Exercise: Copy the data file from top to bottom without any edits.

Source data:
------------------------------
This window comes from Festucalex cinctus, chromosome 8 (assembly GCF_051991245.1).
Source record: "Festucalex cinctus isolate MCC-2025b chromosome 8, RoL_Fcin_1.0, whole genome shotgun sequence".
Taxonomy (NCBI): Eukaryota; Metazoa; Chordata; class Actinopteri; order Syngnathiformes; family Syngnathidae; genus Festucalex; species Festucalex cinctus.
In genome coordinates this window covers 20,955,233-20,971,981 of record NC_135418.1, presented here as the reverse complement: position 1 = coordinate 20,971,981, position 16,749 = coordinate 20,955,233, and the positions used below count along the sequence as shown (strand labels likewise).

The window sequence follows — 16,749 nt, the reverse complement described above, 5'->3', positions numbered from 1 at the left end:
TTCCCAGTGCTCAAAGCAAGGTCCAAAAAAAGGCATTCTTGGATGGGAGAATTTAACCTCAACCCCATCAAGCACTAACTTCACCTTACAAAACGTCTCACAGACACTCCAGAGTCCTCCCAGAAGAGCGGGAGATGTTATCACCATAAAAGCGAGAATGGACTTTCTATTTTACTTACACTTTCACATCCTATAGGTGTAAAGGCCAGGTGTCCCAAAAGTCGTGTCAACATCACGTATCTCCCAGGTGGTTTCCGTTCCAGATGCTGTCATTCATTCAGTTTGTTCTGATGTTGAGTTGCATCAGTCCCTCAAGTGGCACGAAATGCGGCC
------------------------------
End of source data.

This window comes from Festucalex cinctus, chromosome 8 (assembly GCF_051991245.1).
Source record: "Festucalex cinctus isolate MCC-2025b chromosome 8, RoL_Fcin_1.0, whole genome shotgun sequence".
Taxonomy (NCBI): Eukaryota; Metazoa; Chordata; class Actinopteri; order Syngnathiformes; family Syngnathidae; genus Festucalex; species Festucalex cinctus.
In genome coordinates this window covers 20,955,233-20,971,981 of record NC_135418.1, presented here as the reverse complement: position 1 = coordinate 20,971,981, position 16,749 = coordinate 20,955,233, and the positions used below count along the sequence as shown (strand labels likewise).

The window sequence follows — 16,749 nt, the reverse complement described above, 5'->3', positions numbered from 1 at the left end:
TTCCCAGTGCTCAAAGCAAGGTCCAAAAAAAGGCATTCTTGGATGGGAGAATTTAACCTCAACCCCATCAAGCACTAACTTCACCTTACAAAACGTCTCACAGACACTCCAGAGTCCTCCCAGAAGAGCGGGAGATGTTATCACCATAAAAGCGAGAATGGACTTTCTATTTTACTTACACTTTCACATCCTATAGGTGTAAAGGCCAGGTGTCCCAAAAGTCGTGTCAACATCACGTATCTCCCAGGTGGTTTCCGTTCCAGATGCTGTCATTCATTCAGTTTGTTCTGATGTTGAGTTGCATCAGTCCCTCAAGTGGCACGAAATGCGGCC